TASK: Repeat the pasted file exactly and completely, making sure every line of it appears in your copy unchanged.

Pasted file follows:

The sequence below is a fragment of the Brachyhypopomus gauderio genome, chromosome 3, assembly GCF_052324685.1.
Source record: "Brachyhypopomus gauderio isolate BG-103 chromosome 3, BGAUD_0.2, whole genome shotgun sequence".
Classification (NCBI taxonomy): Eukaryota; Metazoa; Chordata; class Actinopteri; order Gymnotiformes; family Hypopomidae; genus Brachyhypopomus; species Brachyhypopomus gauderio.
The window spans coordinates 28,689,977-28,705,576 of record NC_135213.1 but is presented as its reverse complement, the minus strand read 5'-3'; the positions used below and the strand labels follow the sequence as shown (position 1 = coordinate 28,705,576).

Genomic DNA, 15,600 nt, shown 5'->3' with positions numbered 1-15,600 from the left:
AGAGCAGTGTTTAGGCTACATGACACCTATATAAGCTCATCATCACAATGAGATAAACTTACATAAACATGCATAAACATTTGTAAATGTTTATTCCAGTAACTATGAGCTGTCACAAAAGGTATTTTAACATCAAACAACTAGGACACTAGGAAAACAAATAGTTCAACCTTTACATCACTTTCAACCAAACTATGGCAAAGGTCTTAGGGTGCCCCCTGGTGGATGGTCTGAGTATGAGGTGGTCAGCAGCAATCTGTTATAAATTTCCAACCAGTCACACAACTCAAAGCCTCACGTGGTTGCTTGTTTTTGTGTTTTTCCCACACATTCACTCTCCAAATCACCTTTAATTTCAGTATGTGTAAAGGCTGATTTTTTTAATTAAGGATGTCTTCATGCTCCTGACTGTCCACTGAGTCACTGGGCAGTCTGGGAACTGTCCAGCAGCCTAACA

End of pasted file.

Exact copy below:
The sequence below is a fragment of the Brachyhypopomus gauderio genome, chromosome 3, assembly GCF_052324685.1.
Source record: "Brachyhypopomus gauderio isolate BG-103 chromosome 3, BGAUD_0.2, whole genome shotgun sequence".
Classification (NCBI taxonomy): Eukaryota; Metazoa; Chordata; class Actinopteri; order Gymnotiformes; family Hypopomidae; genus Brachyhypopomus; species Brachyhypopomus gauderio.
The window spans coordinates 28,689,977-28,705,576 of record NC_135213.1 but is presented as its reverse complement, the minus strand read 5'-3'; the positions used below and the strand labels follow the sequence as shown (position 1 = coordinate 28,705,576).

Genomic DNA, 15,600 nt, shown 5'->3' with positions numbered 1-15,600 from the left:
AGAGCAGTGTTTAGGCTACATGACACCTATATAAGCTCATCATCACAATGAGATAAACTTACATAAACATGCATAAACATTTGTAAATGTTTATTCCAGTAACTATGAGCTGTCACAAAAGGTATTTTAACATCAAACAACTAGGACACTAGGAAAACAAATAGTTCAACCTTTACATCACTTTCAACCAAACTATGGCAAAGGTCTTAGGGTGCCCCCTGGTGGATGGTCTGAGTATGAGGTGGTCAGCAGCAATCTGTTATAAATTTCCAACCAGTCACACAACTCAAAGCCTCACGTGGTTGCTTGTTTTTGTGTTTTTCCCACACATTCACTCTCCAAATCACCTTTAATTTCAGTATGTGTAAAGGCTGATTTTTTTAATTAAGGATGTCTTCATGCTCCTGACTGTCCACTGAGTCACTGGGCAGTCTGGGAACTGTCCAGCAGCCTAACA